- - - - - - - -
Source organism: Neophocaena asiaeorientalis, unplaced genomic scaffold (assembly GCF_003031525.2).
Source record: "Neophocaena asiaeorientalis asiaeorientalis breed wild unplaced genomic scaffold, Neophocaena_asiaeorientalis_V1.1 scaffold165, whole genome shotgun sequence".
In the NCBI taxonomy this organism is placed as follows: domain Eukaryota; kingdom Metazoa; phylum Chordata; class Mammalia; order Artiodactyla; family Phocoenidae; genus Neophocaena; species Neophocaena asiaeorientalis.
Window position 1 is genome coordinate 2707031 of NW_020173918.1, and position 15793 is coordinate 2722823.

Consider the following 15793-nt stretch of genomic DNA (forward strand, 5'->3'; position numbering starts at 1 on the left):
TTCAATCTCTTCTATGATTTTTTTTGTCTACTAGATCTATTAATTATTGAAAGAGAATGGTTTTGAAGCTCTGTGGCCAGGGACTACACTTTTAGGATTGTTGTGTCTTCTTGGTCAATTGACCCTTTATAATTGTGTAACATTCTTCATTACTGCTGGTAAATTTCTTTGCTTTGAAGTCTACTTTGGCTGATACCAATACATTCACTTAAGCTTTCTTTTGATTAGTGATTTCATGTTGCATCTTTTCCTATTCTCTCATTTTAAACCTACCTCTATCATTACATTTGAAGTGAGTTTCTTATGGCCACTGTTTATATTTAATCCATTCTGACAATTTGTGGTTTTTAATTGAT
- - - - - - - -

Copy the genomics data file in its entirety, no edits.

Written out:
Source organism: Neophocaena asiaeorientalis, unplaced genomic scaffold (assembly GCF_003031525.2).
Source record: "Neophocaena asiaeorientalis asiaeorientalis breed wild unplaced genomic scaffold, Neophocaena_asiaeorientalis_V1.1 scaffold165, whole genome shotgun sequence".
In the NCBI taxonomy this organism is placed as follows: domain Eukaryota; kingdom Metazoa; phylum Chordata; class Mammalia; order Artiodactyla; family Phocoenidae; genus Neophocaena; species Neophocaena asiaeorientalis.
Window position 1 is genome coordinate 2707031 of NW_020173918.1, and position 15793 is coordinate 2722823.

Consider the following 15793-nt stretch of genomic DNA (forward strand, 5'->3'; position numbering starts at 1 on the left):
TTCAATCTCTTCTATGATTTTTTTTGTCTACTAGATCTATTAATTATTGAAAGAGAATGGTTTTGAAGCTCTGTGGCCAGGGACTACACTTTTAGGATTGTTGTGTCTTCTTGGTCAATTGACCCTTTATAATTGTGTAACATTCTTCATTACTGCTGGTAAATTTCTTTGCTTTGAAGTCTACTTTGGCTGATACCAATACATTCACTTAAGCTTTCTTTTGATTAGTGATTTCATGTTGCATCTTTTCCTATTCTCTCATTTTAAACCTACCTCTATCATTACATTTGAAGTGAGTTTCTTATGGCCACTGTTTATATTTAATCCATTCTGACAATTTGTGGTTTTTAATTGAT